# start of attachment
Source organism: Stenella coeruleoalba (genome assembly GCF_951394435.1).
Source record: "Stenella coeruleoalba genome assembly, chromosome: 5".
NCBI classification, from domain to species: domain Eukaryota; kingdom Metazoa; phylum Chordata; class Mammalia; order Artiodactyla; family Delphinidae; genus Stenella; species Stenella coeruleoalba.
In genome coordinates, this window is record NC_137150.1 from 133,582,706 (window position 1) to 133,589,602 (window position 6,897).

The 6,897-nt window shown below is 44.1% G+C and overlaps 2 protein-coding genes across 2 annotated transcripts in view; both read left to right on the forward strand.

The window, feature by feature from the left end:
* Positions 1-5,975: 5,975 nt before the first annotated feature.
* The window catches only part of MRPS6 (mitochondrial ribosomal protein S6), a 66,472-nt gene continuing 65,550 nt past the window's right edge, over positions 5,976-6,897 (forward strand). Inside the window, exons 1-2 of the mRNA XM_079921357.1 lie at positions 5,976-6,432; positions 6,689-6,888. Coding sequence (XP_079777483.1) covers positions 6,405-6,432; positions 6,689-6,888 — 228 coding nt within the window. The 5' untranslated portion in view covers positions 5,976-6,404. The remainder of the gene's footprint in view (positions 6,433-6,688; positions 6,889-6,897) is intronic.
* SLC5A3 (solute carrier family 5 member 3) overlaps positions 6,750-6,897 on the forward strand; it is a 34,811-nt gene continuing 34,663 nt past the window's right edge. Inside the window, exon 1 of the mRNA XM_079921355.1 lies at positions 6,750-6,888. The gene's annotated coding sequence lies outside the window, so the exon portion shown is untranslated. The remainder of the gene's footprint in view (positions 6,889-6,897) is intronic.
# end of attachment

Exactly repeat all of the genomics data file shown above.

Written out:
Source organism: Stenella coeruleoalba (genome assembly GCF_951394435.1).
Source record: "Stenella coeruleoalba genome assembly, chromosome: 5".
NCBI classification, from domain to species: domain Eukaryota; kingdom Metazoa; phylum Chordata; class Mammalia; order Artiodactyla; family Delphinidae; genus Stenella; species Stenella coeruleoalba.
In genome coordinates, this window is record NC_137150.1 from 133,582,706 (window position 1) to 133,589,602 (window position 6,897).

The 6,897-nt window shown below is 44.1% G+C and overlaps 2 protein-coding genes across 2 annotated transcripts in view; both read left to right on the forward strand.

The window, feature by feature from the left end:
* Positions 1-5,975: 5,975 nt before the first annotated feature.
* The window catches only part of MRPS6 (mitochondrial ribosomal protein S6), a 66,472-nt gene continuing 65,550 nt past the window's right edge, over positions 5,976-6,897 (forward strand). Inside the window, exons 1-2 of the mRNA XM_079921357.1 lie at positions 5,976-6,432; positions 6,689-6,888. Coding sequence (XP_079777483.1) covers positions 6,405-6,432; positions 6,689-6,888 — 228 coding nt within the window. The 5' untranslated portion in view covers positions 5,976-6,404. The remainder of the gene's footprint in view (positions 6,433-6,688; positions 6,889-6,897) is intronic.
* SLC5A3 (solute carrier family 5 member 3) overlaps positions 6,750-6,897 on the forward strand; it is a 34,811-nt gene continuing 34,663 nt past the window's right edge. Inside the window, exon 1 of the mRNA XM_079921355.1 lies at positions 6,750-6,888. The gene's annotated coding sequence lies outside the window, so the exon portion shown is untranslated. The remainder of the gene's footprint in view (positions 6,889-6,897) is intronic.